- Removing the intern from his/her internship site if necessary. The Internship Coordinator will determine the most effective resolution regarding any academic credit impact on student
- Referring to Florida A&M University conduct office if it is deemed that the student may have violated any FAMU Code of Conduct policies
- The employer/student account in Handshake will be deactivated
Procedure: Once notified of internship issue, Career Services will take the following steps:
- An email to the complainant will be sent explaining the Internship Grievance Policy and requesting completion of the Statement of Internship Grievance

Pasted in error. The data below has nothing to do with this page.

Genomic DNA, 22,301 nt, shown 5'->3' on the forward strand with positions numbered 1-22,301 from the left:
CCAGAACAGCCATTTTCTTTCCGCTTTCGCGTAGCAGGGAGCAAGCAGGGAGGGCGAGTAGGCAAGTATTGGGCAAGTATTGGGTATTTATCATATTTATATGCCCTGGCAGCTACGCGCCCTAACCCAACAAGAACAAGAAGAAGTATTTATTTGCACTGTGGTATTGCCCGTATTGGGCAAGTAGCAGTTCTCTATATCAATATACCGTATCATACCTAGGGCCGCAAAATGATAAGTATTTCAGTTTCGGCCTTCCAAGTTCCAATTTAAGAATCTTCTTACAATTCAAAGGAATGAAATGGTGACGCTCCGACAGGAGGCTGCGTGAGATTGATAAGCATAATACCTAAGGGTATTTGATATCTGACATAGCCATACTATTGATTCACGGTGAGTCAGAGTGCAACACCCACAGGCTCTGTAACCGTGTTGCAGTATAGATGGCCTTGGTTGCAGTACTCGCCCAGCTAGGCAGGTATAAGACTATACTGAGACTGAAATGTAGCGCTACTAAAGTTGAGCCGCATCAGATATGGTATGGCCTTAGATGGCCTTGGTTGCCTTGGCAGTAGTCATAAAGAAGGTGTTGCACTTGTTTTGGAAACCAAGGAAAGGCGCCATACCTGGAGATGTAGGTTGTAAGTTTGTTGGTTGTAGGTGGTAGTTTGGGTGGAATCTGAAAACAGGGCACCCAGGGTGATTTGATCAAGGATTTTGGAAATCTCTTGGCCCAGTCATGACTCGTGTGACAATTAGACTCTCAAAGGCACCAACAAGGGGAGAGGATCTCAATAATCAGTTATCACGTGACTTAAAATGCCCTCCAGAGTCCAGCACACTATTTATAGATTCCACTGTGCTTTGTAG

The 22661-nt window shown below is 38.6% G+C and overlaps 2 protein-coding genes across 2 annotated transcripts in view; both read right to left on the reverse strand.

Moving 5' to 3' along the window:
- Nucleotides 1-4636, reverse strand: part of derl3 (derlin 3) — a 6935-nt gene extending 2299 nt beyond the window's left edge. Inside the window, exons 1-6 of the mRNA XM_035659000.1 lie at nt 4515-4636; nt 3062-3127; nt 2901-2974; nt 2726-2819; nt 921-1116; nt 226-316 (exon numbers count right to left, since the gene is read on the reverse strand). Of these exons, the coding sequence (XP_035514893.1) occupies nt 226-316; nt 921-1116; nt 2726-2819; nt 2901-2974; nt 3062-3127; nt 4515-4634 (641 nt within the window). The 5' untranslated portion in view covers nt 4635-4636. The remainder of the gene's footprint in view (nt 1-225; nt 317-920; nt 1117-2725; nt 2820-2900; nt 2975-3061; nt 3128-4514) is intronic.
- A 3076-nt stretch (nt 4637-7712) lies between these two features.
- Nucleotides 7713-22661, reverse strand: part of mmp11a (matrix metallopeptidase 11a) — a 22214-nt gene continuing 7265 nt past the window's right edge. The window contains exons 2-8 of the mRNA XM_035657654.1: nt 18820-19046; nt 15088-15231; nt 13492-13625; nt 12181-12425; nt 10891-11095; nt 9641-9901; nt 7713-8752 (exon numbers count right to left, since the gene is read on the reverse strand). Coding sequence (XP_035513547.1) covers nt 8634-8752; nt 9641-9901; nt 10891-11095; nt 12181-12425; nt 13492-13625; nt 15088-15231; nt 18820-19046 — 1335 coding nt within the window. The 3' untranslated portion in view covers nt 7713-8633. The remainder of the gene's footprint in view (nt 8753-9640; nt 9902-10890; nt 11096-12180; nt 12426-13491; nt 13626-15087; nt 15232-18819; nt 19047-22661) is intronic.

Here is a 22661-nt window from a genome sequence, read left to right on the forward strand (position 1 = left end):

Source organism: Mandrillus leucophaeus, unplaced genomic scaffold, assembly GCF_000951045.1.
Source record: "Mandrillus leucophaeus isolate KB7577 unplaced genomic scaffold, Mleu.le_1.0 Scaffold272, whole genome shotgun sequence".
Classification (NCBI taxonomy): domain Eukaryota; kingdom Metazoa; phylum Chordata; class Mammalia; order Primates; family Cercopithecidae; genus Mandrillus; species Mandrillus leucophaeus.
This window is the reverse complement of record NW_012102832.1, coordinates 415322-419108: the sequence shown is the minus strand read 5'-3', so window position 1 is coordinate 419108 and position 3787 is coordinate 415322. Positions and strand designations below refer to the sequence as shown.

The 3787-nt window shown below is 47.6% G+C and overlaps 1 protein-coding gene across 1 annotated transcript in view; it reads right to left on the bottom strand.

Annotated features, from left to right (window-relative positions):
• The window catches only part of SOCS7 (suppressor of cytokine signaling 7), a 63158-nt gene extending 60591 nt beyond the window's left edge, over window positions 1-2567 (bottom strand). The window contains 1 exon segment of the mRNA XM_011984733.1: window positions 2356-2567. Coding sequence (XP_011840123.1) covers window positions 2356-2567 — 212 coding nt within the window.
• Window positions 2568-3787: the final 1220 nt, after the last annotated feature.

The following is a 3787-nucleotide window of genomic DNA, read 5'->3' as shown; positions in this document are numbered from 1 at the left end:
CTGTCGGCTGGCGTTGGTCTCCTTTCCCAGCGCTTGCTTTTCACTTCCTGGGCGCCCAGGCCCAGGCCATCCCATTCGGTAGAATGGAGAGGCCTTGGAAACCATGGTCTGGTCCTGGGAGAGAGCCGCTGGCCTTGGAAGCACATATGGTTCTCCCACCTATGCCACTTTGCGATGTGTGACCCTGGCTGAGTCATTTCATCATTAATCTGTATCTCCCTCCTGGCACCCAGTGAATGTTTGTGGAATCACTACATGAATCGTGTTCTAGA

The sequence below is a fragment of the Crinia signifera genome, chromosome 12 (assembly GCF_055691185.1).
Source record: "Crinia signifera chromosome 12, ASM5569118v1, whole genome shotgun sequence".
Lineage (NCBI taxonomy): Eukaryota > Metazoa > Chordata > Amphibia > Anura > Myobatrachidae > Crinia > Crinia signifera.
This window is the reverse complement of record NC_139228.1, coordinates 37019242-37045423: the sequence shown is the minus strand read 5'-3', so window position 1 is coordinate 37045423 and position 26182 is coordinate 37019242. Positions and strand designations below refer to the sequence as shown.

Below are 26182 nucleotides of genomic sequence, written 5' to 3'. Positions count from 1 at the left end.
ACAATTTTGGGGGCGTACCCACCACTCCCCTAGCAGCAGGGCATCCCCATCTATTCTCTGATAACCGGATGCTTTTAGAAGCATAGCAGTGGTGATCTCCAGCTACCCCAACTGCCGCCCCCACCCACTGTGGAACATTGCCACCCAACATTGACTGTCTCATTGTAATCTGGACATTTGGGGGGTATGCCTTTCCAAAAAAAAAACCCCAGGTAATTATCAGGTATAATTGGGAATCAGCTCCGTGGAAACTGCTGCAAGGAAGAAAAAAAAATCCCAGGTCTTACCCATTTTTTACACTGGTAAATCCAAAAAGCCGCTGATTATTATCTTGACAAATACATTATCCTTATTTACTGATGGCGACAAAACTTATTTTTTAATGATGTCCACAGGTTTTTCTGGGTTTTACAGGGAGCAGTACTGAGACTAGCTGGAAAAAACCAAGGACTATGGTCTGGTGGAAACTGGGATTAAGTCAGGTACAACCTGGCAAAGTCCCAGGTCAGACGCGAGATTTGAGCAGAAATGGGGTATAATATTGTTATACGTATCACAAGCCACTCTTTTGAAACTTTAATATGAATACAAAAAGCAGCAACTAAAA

- Faculty will be notified if the internship is credit-bearing
- All interactions during the intervention will be documented and kept on file in the Office of Career Services and proceed according to University policy.
According to the National Association of Colleges and Employers (NACE), an internship is a form of experiential learning that integrates knowledge and theory learned in the classroom with practical application and skills development in a professional setting. Internships give students the opportunity to gain valuable applied experience and make connections in professional fields they are considering for career paths and give employers the opportunity to guide and evaluate talent.
An externship is a short, unpaid, and informal internship where students spend anywhere from a single day to a few weeks getting exposure to what it’s like to work at a company. The word externship is a hybrid of “experience” and “internship.”